The country’s biggest Skills Funding Agency (SFA) contractor is charging management fees up to an “extortionate” 40 per cent of contract values, it has been revealed.

Learndirect, with a current allocation of £142m and 70 subcontractors including colleges, charities and independent learning providers, was easily the biggest SFA provider this year — and lists the range of fees it charges subcontractors on its website.

A spokesperson for Learndirect, a formerly public-owned company that reportedly made a gross profit last year of just over £22m, told FE Week its fees included central services such as IT and marketing along with performance monitoring, and often fell short of the 40 per cent maximum.

The SFA has, since August last year, required providers to list the range of management fees they charge when taking on subcontractors. And since Monday last week (November 24) the SFA has also required providers to specify what they charged each subcontractor last academic year. Learndirect failed to meet the new duty, but the 40 per cent top-slice was declared in its range of fees.

“As this is the first year of this requirement we have had to introduce new systems and complete checks to ensure the information is displayed in line with the policy. While it’s yet not available it will be within the next two weeks,” said the Learndirect spokesperson.

However, HIT Training, which had the fifth largest SFA allocation with £25m did meet the new duty and did publish specific details of its management fees to its 15 subcontractors, which reached 15 per cent. Operations director Sara Goldie said: “We are keen to ensure our subcontractors don’t experience the extortionate service charges that HIT experienced in the early days when some primes were charging as much as 40 per cent.”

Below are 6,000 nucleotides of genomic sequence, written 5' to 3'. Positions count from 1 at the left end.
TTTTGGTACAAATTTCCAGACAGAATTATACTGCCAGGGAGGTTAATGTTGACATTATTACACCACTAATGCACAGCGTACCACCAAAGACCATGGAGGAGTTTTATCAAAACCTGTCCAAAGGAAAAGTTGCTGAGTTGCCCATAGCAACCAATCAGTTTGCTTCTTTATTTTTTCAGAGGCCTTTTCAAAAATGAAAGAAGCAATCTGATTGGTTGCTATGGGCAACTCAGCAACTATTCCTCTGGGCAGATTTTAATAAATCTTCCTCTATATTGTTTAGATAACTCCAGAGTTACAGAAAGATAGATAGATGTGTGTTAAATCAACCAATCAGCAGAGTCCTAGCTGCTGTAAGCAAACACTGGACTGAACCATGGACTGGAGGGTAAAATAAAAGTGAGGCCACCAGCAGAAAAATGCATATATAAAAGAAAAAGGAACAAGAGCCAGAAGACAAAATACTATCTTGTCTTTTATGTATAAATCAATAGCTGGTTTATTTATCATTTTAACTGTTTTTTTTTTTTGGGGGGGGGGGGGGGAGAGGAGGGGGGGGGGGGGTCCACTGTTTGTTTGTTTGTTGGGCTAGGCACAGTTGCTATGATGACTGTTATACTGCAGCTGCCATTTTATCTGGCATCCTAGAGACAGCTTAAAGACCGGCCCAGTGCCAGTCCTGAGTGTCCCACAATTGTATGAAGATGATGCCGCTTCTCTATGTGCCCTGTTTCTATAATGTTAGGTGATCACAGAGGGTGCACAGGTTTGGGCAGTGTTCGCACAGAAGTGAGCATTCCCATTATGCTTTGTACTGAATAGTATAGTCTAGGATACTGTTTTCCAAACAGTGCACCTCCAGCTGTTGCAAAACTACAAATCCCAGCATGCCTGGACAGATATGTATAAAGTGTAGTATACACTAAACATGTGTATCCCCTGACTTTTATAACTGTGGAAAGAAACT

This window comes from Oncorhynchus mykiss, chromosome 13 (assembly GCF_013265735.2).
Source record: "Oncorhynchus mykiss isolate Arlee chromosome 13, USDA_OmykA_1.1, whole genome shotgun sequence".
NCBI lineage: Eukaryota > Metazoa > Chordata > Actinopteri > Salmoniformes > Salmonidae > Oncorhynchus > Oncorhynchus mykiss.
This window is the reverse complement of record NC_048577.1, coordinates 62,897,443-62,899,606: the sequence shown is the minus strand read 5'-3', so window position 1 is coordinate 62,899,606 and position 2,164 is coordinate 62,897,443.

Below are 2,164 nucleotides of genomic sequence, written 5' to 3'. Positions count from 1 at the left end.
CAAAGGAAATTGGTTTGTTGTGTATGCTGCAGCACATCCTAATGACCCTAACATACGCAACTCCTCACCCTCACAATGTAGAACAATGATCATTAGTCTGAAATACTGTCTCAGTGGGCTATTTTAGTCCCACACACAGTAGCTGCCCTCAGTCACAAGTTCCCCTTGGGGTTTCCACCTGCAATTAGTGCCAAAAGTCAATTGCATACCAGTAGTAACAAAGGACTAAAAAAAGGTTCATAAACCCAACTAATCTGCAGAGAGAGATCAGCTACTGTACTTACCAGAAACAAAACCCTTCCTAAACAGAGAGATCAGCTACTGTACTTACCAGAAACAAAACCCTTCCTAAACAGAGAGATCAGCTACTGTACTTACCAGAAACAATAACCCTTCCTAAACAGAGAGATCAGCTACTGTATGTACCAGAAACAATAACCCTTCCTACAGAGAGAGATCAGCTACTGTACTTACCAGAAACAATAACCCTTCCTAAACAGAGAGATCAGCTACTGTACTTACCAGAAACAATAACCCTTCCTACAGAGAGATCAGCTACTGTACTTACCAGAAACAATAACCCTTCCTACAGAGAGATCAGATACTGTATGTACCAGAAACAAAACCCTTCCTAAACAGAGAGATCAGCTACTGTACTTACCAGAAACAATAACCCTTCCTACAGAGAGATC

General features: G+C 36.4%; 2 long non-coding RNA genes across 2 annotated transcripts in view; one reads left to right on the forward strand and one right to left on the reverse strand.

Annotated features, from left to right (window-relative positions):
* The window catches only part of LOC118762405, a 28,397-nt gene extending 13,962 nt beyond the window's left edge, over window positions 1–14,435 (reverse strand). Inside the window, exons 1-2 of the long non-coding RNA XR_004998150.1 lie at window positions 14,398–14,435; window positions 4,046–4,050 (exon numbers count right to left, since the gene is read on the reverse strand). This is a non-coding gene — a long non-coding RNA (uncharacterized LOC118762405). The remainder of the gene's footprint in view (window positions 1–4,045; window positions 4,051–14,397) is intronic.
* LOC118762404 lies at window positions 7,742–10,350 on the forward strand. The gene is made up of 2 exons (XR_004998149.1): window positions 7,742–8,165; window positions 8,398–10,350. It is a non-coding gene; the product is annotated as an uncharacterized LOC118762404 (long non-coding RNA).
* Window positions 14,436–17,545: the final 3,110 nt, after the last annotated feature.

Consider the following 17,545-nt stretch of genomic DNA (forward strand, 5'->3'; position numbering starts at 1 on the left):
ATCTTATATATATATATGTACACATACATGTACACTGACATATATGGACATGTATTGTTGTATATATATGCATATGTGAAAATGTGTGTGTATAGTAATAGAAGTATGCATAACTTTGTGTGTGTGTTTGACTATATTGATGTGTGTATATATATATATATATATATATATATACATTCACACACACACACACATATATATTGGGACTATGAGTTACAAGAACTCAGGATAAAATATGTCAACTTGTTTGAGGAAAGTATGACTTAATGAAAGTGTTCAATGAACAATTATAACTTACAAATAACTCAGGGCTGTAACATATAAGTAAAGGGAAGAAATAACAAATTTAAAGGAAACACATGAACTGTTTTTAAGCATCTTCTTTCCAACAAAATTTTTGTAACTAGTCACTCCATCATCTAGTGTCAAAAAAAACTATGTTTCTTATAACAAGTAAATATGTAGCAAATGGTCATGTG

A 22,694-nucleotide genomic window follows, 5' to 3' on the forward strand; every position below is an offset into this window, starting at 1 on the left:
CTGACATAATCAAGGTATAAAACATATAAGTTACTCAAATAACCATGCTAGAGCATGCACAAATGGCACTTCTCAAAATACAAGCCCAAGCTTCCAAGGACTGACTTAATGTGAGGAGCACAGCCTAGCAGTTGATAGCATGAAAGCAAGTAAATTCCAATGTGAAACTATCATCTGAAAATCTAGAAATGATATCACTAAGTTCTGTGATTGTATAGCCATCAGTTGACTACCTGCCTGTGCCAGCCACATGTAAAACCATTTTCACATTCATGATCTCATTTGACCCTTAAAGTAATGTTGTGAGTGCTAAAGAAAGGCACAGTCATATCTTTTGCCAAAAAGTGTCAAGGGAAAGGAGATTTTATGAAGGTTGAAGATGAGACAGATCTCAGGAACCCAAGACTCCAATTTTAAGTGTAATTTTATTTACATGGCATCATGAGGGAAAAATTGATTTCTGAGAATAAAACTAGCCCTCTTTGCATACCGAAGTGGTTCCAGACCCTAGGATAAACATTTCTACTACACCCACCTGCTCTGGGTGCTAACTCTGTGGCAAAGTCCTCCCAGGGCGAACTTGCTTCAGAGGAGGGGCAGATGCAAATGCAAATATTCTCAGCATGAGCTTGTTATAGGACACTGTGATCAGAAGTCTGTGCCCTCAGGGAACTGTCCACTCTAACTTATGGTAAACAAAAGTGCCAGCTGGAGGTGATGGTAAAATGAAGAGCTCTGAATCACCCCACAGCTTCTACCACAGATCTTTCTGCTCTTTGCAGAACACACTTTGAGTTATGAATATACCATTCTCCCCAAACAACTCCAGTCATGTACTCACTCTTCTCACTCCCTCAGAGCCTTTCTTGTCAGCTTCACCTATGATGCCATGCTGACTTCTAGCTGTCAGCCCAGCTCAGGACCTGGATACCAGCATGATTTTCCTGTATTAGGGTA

It comes after an Ofsted survey of subcontractors in 2012 uncovered fees of more than 15 per cent — overcharging according to SFA guidance. An SFA spokesperson would not comment on the size of individual providers’ fees or their compliance with the publication duties, but said a “programme of compliance work to check that actual supply chain fees and charges for 2013/14 have been published” would begin soon.

Newcastle College Group (NCG) and Leeds City College were also in the top five biggest SFA contractors. NCG, which has a current allocation of £34m, met the new duty and charges up to just over 20 per cent, but Leeds City College, with an allocation of £26m didn’t. It charges up to 30 per cent in fees according to its published range of fees.

A Leeds City College spokesperson said: “The college is awaiting its final reconciliation statement from the SFA. As one of the UK’s largest colleges, this can be a larger task than it is for smaller general FE colleges. Once the ILR is finalised the college will publish its subcontractor data.”

Babcock Training, which has a current allocation of £27m and 35 subcontractors made up mostly of colleges and a few charities, was also among the top five SFA contractors, but did not meet either duty. It claimed it did not need to under SFA rules because it did not subcontract entire programmes.

A spokesperson said: “Babcock self-delivers all programmes as far as possible and has no learners entirely subcontracted. In a small number of cases we subcontract part of a programme to a specialist provider or a college.”

NCG declined to comment on its fees. Leeds City College was unavailable for comment on its fees.

Editor’s Comment

The nasty taste of the top-slice

When the Skills Funding Agency said early last year that it would be making providers go public with ‘management fee’ details, this newspaper welcomed the move.

The agency was right to introduce rules to bring in transparency over multi-million pound subcontracting top-slices.

We had previously reported how the average ‘management fee’ looked to be 23 per cent. And that seems reasonable compared to the 40 per cent fee that Learndirect charges, as it revealed in compliance with just part of the new rules.

But exactly what it charged which subcontractors we can’t tell because Learndirect hasn’t fully complied. No, we can’t yet tell how much of its £153m agency allocation last academic year Learndirect top-sliced.

These ‘management fees’ represent public money being withheld from the provider working with learners. Every single penny withheld should be identified and justified, publicly.

The transparency rules go some way to ensuring this accountability and to not meet them must bring punishment that makes compliance the more attractive option.

And so we find ourselves with the deadline for meeting these rules having passed. The agency must act. No grey area, no excuses.

Chris Henwood